This isn’t going to be the typical 500-words you’re used to. Instead, I want to give you an overview of what my lettering workflow looks like from sketch to vector.
I also want to point out that I go through several iterations before arriving to a final sketch. I use copy paper from my inkjet printer and lots of tracing paper for revisions. If you want the full list of tools I use, go here or check out my resource page.
Here’s the outline of my script lettering workflow:
1. Trace Brush Pen Sketch
- Adjust with tracing paper
- Fill sketch with pencil (inking takes long and I find it unnecessary)
2. Scan Into Computer
- 300 dpi
3. Make Adjustments in Adobe Photoshop
- Desaturate color
- Adjust Input Levels for contrast
- Add guides
- Copy Background layer
- Use Layer Masks or Polygonal Lasso Tool to select and adjust letter-spacing
- Save as JPG or take screenshot
4. Print Out Revised Sketch
- Use a black or gray color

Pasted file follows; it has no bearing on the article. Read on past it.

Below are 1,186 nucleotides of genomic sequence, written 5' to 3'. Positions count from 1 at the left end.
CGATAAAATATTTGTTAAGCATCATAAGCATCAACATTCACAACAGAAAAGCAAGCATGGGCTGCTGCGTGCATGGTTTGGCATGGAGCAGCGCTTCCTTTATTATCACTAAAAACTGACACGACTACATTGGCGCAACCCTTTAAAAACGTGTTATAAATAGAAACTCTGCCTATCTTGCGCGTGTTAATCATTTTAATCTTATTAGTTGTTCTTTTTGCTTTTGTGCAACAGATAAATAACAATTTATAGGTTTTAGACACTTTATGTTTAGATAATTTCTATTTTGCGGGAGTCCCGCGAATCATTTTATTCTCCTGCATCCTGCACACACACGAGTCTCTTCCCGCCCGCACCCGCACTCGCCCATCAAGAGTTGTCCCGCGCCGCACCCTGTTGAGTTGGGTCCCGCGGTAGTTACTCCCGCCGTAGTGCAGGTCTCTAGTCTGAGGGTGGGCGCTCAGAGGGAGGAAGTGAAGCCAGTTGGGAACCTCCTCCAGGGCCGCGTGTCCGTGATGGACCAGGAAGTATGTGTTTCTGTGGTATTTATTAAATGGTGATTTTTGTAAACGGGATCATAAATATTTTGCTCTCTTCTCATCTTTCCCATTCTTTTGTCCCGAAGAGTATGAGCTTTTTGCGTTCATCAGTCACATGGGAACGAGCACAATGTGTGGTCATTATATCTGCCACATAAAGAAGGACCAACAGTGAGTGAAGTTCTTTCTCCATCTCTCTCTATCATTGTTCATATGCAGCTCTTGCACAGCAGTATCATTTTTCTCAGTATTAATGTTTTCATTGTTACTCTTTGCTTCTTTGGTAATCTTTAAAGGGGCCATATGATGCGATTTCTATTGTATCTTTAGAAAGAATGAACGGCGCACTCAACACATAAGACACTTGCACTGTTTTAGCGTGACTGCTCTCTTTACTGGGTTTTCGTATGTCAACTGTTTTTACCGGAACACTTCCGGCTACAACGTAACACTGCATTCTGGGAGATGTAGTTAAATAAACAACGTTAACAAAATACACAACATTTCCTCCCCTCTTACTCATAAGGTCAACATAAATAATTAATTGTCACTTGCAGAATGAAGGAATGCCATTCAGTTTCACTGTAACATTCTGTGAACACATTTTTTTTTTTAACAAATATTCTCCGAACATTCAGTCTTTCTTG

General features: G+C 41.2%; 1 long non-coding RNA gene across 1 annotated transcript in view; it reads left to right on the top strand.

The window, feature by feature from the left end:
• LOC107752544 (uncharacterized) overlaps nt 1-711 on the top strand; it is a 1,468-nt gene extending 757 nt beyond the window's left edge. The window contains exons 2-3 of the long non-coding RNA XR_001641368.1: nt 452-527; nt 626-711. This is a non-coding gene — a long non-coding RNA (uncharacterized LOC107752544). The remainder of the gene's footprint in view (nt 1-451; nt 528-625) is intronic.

- Print at 50%
1. Trace Printout
- Check letter-spacing, consistency, slant, curves, weight, dark spots, etc.
- Make adjustments
2. Scan Printout
- 300 dpi
- 600 dpi if Live Tracing
1. Vector in Adobe Illustrator
- Name Layers (Sketch layer, Vector layer and Guideline layer)
- Set Sketch layer to Template
- Copy original Vector layer if making changes/revisions
- Break up letters into individual shapes, entry/exit strokes, etc. (helpful when adjusting letter-spacing)
- Use Pathfinder to Unite paths when done editing
2. Print Out Vector
- Check at different sizes for scalability
- Write notes on printout
1. Trace Printout (Optional)
- Make any last-minute adjustments
2. Add Color
- Specific styling effects, etc.
- Last-minute tweaks/adjustments
As you can see, it’s a meticulous process. I frequently take breaks in between. If I’m working for more than a 2-3 hours straight, I step away and do something else (watch a show, eat a snack or go outside). This is important to my creativity and helps prevent burnout. It also allows me to see clearly with a fresh set of eyes and spot things I may have missed.
If the above isn’t working, then I’ll come back the next day after a full night’s rest.
What’s your Workflow?
I hope you got something out of this overview of my script lettering process. I know this doesn’t explain every step in detail, but I’m going to elaborate in a series of posts on this particular topic.
In the meantime, I’d love to hear about your lettering workflow.